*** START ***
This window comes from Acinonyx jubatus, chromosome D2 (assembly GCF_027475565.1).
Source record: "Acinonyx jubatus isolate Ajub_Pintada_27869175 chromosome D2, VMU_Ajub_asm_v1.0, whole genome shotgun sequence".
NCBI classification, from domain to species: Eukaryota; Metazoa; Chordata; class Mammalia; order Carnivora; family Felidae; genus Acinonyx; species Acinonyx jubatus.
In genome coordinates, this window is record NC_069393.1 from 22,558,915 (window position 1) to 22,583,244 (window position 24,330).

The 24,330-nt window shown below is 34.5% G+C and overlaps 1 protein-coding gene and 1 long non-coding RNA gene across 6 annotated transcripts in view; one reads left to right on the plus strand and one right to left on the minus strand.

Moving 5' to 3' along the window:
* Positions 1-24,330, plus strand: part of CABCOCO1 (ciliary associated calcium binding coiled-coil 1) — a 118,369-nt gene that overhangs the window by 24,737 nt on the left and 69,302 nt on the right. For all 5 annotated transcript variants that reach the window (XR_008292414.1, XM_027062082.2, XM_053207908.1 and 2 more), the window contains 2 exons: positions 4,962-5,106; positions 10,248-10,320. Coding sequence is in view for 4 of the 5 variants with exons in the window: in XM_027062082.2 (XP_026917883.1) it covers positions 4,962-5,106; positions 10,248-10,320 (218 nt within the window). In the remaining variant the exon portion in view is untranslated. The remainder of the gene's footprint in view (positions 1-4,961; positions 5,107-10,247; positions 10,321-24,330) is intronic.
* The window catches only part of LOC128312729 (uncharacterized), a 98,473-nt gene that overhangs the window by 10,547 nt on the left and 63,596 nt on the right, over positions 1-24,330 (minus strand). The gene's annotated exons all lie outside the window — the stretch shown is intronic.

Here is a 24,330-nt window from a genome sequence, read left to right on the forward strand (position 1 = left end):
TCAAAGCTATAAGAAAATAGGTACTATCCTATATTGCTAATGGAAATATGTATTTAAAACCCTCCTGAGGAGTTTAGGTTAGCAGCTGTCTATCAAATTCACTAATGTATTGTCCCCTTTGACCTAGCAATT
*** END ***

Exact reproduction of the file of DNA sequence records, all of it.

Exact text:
This window comes from Acinonyx jubatus, chromosome D2 (assembly GCF_027475565.1).
Source record: "Acinonyx jubatus isolate Ajub_Pintada_27869175 chromosome D2, VMU_Ajub_asm_v1.0, whole genome shotgun sequence".
NCBI classification, from domain to species: Eukaryota; Metazoa; Chordata; class Mammalia; order Carnivora; family Felidae; genus Acinonyx; species Acinonyx jubatus.
In genome coordinates, this window is record NC_069393.1 from 22,558,915 (window position 1) to 22,583,244 (window position 24,330).

The 24,330-nt window shown below is 34.5% G+C and overlaps 1 protein-coding gene and 1 long non-coding RNA gene across 6 annotated transcripts in view; one reads left to right on the plus strand and one right to left on the minus strand.

Moving 5' to 3' along the window:
* Positions 1-24,330, plus strand: part of CABCOCO1 (ciliary associated calcium binding coiled-coil 1) — a 118,369-nt gene that overhangs the window by 24,737 nt on the left and 69,302 nt on the right. For all 5 annotated transcript variants that reach the window (XR_008292414.1, XM_027062082.2, XM_053207908.1 and 2 more), the window contains 2 exons: positions 4,962-5,106; positions 10,248-10,320. Coding sequence is in view for 4 of the 5 variants with exons in the window: in XM_027062082.2 (XP_026917883.1) it covers positions 4,962-5,106; positions 10,248-10,320 (218 nt within the window). In the remaining variant the exon portion in view is untranslated. The remainder of the gene's footprint in view (positions 1-4,961; positions 5,107-10,247; positions 10,321-24,330) is intronic.
* The window catches only part of LOC128312729 (uncharacterized), a 98,473-nt gene that overhangs the window by 10,547 nt on the left and 63,596 nt on the right, over positions 1-24,330 (minus strand). The gene's annotated exons all lie outside the window — the stretch shown is intronic.

Here is a 24,330-nt window from a genome sequence, read left to right on the forward strand (position 1 = left end):
TCAAAGCTATAAGAAAATAGGTACTATCCTATATTGCTAATGGAAATATGTATTTAAAACCCTCCTGAGGAGTTTAGGTTAGCAGCTGTCTATCAAATTCACTAATGTATTGTCCCCTTTGACCTAGCAATT